Edinburgh Castle, Image Credit/Julia Solonina/Unsplash
The thought of Scotland takes you to the image of lonely castles, tartan-kilted Highlanders, skirling bagpipes, golf, Highland cattle, and breathtaking scenery. It is an accurate preview of what tourists will see here. You’ll visit castles and fabled battlegrounds, follow in the footsteps of legendary kings and queens. Or walk in the literary trails of Sir Walter Scott and Robert Burns.
Scottish solitude is marked by heather-covered moors, secluded beaches, and romantic mountains with their deep glens and lakes! No matter where you go, you’ll find plenty to do in vibrant cities, historic towns, and remote moors and islands.
A new Electronic Travel Authorisation (ETA) system for non-visa nationals will be introduced soon. The new entry permit will be required by 2025 to travel to the UK from Italy.
Edinburgh Castle and Royal Mile
Founded in the 13th century, the Edinburgh Castle provides breathtaking views of the city as well as a journey through Scotland’s turbulent history. The highlights of the castle include the spectacular Crown Jewels, the famous Stone of Destiny (the Stone of Scone), and the 10th century St. Margaret’s Chapel, the oldest building in Edinburgh. The castle gates are guarded by bronze statues of legendary heroes William Wallace and Robert the Bruce.
The Royal Mile descends the steep escarpment to the elegant Palace of Holyroodhouse, another of Edinburgh’s most well-known landmarks. The Royal Mile, adorned with brick townhouses and historic landmarks, is also abundant in small shops, kilt-makers, tearooms, museums, and cafés. One of Scotland’s top attractions, the National Museum of Scotland, contains everything from medieval artefacts to art and science displays.
Robert Burns’ Country
A trip to Scotland isn’t complete unless you visit at least one or two sites associated with the country’s most famous poet Robert Burns. Begin from the Robert Burns Birthplace Museum in Alloway, on the edge of Ayr. The poet was born here and spent much of his childhood. Burns-related landmarks include monuments and gardens dedicated to his life and time in Ayr, a collection of his most celebrated writings, and the 16th-century Auld Kirk, where his father is buried.
Also, visit Robert Burns House in Dumfries, where he spent the last four years of his life. The house is now a museum exhibiting Burns-related mementoes, painting a vivid portrait of his life. His resting place is not far from St. Michael’s Churchyard.
Loch Lomond, Britain’s largest lake, is just a short drive northwest of Glasgow and has been dubbed “The Queen of Scottish Lakes” by Walter Scott. This lakeside of Scotland is also a favourite day trip from the city, with an abundance of trout, salmon, and whitefish which attracts anglers. The site is perfect for water sports and boasts plenty of open space for hikers. Boat trips, lakeside walks, and longer hikes up Ben Lomond (3,192 feet) with spectacular views across the Trossachs National Park are always tourists’ favourites.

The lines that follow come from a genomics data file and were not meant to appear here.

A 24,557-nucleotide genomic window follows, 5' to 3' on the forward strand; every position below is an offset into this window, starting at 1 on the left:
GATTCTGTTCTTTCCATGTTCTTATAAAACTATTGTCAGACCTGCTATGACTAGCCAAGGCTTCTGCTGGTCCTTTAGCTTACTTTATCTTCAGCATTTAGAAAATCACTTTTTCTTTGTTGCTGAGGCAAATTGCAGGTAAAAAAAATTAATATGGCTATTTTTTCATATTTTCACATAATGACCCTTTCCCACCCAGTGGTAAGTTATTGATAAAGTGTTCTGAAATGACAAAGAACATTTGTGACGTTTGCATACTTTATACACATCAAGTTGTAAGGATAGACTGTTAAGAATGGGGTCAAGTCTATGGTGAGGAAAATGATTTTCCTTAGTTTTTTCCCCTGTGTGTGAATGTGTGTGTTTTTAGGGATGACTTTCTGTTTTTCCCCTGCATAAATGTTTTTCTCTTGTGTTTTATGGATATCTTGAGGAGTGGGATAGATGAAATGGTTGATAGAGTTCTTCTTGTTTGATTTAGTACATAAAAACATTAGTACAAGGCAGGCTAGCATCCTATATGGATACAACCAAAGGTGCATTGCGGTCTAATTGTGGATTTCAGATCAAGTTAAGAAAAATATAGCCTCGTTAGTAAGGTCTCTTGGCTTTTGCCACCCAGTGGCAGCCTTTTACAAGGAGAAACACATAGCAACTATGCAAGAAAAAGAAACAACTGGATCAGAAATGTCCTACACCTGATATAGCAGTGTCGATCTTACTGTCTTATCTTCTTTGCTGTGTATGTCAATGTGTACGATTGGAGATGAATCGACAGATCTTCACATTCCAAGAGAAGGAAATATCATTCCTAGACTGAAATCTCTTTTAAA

Loch Lomond Shores is the most recent addition to this area. Consisting of a shopping mall selling local crafts, a farmers market, restaurants, bike and boat rentals. The Loch Lomond SEA LIFE Aquarium is a huge attraction here. This family-friendly attraction features Scotland’s giant shark tank and also displays native marine life. If the weather permits, pay a visit to the roof as well.
Fort William and Ben Navis
Ben Nevis, Britain’s tallest mountain, is best explored from the town of Fort William. Located at the southern end of the Caledonian Canal, the root of this coastal town can be traced back to a 17th-century fort. The West Highland Museum, explores the history of the fort. While also housing large collections of paintings, Highland costumes, and weaponry.
Running the West Highland Line over the spectacular Glenfinnan Viaduct, made famous by the Harry Potter film franchise. Taking the Jacobite steam train is a must.
Because of its impressive sight, Ben Navis draws many a-hikers, both novice and experienced. The ascent, completed in approximately 2.5 hours, is well worth the effort for the scenic views that stretch as far as 150 miles across the Scottish Highlands and all the way to Ireland.
The Northern Highlands
There is something mystique about the Scottish Highlands that comes from their rugged, untamed landscapes and their long, violent, and romantic history. In Britain’s largest area of picturesque natural beauty, these mountains and rocky shores are equally loved. Mountain bikers, hikers, and those who enjoy golf, sea kayaking, white-water rafting, and gorge-walking all enjoy what this area offers.
Peppered with charming little villages and towns with accommodation and dining options. The top attraction here is the coastal village Dornoch with its cathedral and castle ruins. Also, stop at John o’Groats, overlooking the Pentland Firth, where a much-photographed sign proclaims it to be Britain’s northernmost point.